Phoebe: “I don’t get to sing at school very often.”
Me: “You have choir.”
Phoebe: “Yes, but they don’t like it when I sing during math.”
The children’s program was about to begin when a deacon caught my arm. There was a “situation”. A large man, whose sleeves were tattoos, pulled up in a beat up black spray painted car. He was asking to speak with the pastor.
He of course needed help and told a grand story. But I had seen him before and changed the subject to the last time he came to Chandler. It was years before. He sat at our grand piano – as homeless as could be – and started to play beautifully (I am not sure anyone knew I let him play our piano). This Sunday I took him back to my office and left him on the couch while I figured out how we could help.
It was almost Christmas and I remembered I had gifts ready for the staff. A lot of coffee gifts cards (that I hope they share with me), but one had a QT card. These were piled at the back of the sanctuary to be hand delivered, so I ran there and tore open our Treasurer’s gift. (Later I replaced the card, delivered a bit late.)
As I went I could not get the smell of the man out of my nose. I wondered how long my couch would smell. When I got back he was admiring my office’s artwork. He asked if I would hang up one of his artpieces — if it was as good as his piano playing…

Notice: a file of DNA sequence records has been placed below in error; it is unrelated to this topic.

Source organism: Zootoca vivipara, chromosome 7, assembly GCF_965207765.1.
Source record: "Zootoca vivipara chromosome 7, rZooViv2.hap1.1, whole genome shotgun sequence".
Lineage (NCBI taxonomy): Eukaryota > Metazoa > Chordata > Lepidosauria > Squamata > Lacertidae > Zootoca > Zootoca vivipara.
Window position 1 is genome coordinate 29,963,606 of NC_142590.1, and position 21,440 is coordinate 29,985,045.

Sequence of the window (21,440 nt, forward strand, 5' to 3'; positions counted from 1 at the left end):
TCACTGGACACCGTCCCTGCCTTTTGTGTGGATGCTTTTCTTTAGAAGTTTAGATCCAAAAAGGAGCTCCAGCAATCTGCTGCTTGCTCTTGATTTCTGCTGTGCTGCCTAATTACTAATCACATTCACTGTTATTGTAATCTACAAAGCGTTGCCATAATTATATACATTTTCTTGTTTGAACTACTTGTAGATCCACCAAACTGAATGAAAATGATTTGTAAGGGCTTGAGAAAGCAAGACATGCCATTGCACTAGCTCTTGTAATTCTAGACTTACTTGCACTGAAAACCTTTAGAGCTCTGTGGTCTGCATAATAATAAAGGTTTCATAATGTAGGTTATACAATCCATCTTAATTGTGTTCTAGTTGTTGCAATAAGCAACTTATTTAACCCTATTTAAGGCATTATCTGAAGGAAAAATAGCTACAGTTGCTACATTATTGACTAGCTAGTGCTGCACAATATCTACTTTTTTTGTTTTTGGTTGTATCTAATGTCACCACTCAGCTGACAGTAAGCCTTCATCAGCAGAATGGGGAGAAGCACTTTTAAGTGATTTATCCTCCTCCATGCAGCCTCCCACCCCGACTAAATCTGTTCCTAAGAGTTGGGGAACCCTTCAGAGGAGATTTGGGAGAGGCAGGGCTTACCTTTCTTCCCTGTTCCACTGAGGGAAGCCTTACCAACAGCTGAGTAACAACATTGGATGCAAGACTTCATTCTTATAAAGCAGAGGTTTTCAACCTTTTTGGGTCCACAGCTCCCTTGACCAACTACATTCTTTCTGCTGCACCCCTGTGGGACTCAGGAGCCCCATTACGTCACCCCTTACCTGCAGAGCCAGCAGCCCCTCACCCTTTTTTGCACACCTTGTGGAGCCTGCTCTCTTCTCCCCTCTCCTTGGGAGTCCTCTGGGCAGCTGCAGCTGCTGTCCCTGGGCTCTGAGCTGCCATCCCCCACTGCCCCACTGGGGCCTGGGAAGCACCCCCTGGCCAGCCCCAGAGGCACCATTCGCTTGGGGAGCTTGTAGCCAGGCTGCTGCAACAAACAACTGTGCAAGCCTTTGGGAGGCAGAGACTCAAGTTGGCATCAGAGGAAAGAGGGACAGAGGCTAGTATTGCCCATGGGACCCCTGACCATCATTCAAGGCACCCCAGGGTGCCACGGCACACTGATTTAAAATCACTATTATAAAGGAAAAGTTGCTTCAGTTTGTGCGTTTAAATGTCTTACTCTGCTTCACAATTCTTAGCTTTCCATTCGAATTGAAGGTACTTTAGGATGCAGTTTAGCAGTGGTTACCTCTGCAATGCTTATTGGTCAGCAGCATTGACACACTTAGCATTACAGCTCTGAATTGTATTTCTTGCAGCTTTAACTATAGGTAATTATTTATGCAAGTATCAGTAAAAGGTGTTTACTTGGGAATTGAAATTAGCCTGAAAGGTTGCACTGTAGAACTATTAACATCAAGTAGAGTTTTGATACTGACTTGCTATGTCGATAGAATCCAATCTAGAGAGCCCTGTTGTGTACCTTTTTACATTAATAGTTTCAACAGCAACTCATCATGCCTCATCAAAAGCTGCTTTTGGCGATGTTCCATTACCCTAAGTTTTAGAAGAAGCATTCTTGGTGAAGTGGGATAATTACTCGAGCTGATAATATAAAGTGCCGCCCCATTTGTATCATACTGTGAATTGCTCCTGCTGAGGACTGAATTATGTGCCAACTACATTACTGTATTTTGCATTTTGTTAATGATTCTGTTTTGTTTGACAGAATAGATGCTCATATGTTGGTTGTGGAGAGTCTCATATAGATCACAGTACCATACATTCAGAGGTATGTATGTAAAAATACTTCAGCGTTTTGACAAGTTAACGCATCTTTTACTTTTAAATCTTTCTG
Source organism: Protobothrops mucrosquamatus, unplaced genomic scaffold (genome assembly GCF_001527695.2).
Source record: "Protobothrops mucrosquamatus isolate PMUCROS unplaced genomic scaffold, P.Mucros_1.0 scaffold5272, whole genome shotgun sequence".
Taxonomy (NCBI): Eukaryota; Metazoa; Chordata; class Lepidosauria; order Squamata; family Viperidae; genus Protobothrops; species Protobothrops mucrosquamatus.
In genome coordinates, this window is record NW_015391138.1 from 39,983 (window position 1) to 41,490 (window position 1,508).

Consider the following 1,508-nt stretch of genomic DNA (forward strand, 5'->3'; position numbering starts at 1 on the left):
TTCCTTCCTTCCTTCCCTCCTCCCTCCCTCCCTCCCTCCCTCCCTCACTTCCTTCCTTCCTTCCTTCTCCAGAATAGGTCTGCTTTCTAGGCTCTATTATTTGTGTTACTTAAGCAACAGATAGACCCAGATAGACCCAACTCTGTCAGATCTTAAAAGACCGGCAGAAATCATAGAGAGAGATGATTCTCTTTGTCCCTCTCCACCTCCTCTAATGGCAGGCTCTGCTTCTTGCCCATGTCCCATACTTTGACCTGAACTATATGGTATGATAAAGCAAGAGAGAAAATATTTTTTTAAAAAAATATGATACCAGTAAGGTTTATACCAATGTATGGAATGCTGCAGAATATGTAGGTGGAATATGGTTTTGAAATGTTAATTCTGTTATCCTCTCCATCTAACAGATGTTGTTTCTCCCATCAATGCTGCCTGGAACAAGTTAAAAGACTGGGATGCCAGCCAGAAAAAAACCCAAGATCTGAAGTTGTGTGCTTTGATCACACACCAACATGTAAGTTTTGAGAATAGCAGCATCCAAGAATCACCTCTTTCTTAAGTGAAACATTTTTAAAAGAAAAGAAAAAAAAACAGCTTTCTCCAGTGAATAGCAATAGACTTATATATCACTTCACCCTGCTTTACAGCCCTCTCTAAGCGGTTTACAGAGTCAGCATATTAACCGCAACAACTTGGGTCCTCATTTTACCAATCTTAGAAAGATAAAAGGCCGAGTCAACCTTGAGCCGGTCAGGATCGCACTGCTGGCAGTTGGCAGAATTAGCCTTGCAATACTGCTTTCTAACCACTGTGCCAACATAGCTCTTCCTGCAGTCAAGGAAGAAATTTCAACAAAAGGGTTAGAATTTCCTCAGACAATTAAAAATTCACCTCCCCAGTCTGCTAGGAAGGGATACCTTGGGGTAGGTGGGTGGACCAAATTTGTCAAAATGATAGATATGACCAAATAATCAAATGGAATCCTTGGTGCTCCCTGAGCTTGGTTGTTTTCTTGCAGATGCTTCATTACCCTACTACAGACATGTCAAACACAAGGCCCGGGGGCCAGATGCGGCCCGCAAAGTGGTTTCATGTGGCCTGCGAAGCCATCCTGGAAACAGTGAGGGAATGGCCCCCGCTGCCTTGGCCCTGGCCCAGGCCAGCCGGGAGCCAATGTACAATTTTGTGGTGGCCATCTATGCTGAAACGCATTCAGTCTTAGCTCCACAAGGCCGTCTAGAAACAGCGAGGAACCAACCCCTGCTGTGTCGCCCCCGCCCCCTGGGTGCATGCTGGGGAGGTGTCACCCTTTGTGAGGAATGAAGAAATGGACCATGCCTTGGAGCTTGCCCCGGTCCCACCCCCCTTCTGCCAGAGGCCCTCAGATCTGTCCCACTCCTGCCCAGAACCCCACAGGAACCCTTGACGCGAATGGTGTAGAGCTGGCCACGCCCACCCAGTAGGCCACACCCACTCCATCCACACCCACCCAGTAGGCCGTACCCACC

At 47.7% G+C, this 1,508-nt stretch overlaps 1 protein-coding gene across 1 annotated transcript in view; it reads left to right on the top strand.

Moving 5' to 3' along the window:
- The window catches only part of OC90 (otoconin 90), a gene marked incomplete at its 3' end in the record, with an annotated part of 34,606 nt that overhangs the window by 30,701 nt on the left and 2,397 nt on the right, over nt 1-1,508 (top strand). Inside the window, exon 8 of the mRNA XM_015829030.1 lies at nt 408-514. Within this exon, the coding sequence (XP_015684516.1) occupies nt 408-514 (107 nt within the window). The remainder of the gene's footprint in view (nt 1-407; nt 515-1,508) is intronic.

I invited him to stay for worship. But he insisted he needed to be on the road and started to tell another story. His stories of events and past conversations were off the map. He did not remember being at Chandler before — but the way he described his past, I doubt he remembered actually being anywhere. Everything was filtered into his reality.
I walked him out to his car. It was not only spray painted matte black, it literally had bars on the windows. Plus a big dog inside. No one was getting his stuff. Before I could offer to pray for him, he was loudly praying for me. So I just continued the prayer.
As he drove away I walked inside and pondered the man. But really I pondered myself. There are times I do not give hand outs. Others times – like this one – I do. I use my gut, which I hope God is leading and not just my hunger level. But it probably is a bit of both… after-all, my holiness can be squashed by body odor. Why did his smell bother me? This is the voice in my head. Constantly critiquing myself – lamenting a past sermon or the way I handled my kids. So I walked in wondering if I should ever give handouts…
Inside the children’s choir had already started. I had missed Darcy completely. Phoebe’s group was singing. Her voice rose loud above the others. The motions were almost a dance for her. This morning no one could silence her song.
I want to live like she sings. Without fear. Without critique. Without struggling with what is logical. I want to joyfully sing into the chaos. To greet tattoos and smells with love. If I get it “wrong”, to let go of perfection and allow grace. That in Christ my life’s song blesses those around me.
2 thoughts on “Singing Loud for All to Hear”
Me too, Pastor. Me, too.
I love when Phoebe sings! And I love the idea of living life the way she sings!